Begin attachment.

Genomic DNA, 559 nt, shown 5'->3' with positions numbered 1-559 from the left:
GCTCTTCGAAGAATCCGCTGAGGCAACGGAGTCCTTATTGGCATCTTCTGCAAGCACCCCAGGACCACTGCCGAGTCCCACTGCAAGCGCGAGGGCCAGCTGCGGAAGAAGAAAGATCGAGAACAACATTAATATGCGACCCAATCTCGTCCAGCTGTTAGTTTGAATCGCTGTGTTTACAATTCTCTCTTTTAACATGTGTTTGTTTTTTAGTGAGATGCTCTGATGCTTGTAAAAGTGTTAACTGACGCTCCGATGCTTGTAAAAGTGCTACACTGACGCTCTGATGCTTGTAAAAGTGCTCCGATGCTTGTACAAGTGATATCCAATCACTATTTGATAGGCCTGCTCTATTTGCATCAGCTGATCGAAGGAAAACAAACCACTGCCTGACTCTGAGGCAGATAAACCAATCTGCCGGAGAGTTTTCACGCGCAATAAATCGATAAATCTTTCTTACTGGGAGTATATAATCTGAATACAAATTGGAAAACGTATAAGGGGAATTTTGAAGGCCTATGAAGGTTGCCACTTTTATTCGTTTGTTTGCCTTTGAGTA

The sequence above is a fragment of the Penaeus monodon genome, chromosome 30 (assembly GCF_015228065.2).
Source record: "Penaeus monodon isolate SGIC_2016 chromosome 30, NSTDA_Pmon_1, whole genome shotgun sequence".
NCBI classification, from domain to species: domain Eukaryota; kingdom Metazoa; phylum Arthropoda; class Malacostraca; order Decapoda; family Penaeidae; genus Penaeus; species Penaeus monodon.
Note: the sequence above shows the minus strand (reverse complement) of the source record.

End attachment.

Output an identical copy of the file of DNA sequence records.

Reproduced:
Genomic DNA, 559 nt, shown 5'->3' with positions numbered 1-559 from the left:
GCTCTTCGAAGAATCCGCTGAGGCAACGGAGTCCTTATTGGCATCTTCTGCAAGCACCCCAGGACCACTGCCGAGTCCCACTGCAAGCGCGAGGGCCAGCTGCGGAAGAAGAAAGATCGAGAACAACATTAATATGCGACCCAATCTCGTCCAGCTGTTAGTTTGAATCGCTGTGTTTACAATTCTCTCTTTTAACATGTGTTTGTTTTTTAGTGAGATGCTCTGATGCTTGTAAAAGTGTTAACTGACGCTCCGATGCTTGTAAAAGTGCTACACTGACGCTCTGATGCTTGTAAAAGTGCTCCGATGCTTGTACAAGTGATATCCAATCACTATTTGATAGGCCTGCTCTATTTGCATCAGCTGATCGAAGGAAAACAAACCACTGCCTGACTCTGAGGCAGATAAACCAATCTGCCGGAGAGTTTTCACGCGCAATAAATCGATAAATCTTTCTTACTGGGAGTATATAATCTGAATACAAATTGGAAAACGTATAAGGGGAATTTTGAAGGCCTATGAAGGTTGCCACTTTTATTCGTTTGTTTGCCTTTGAGTA

The sequence above is a fragment of the Penaeus monodon genome, chromosome 30 (assembly GCF_015228065.2).
Source record: "Penaeus monodon isolate SGIC_2016 chromosome 30, NSTDA_Pmon_1, whole genome shotgun sequence".
NCBI classification, from domain to species: domain Eukaryota; kingdom Metazoa; phylum Arthropoda; class Malacostraca; order Decapoda; family Penaeidae; genus Penaeus; species Penaeus monodon.
Note: the sequence above shows the minus strand (reverse complement) of the source record.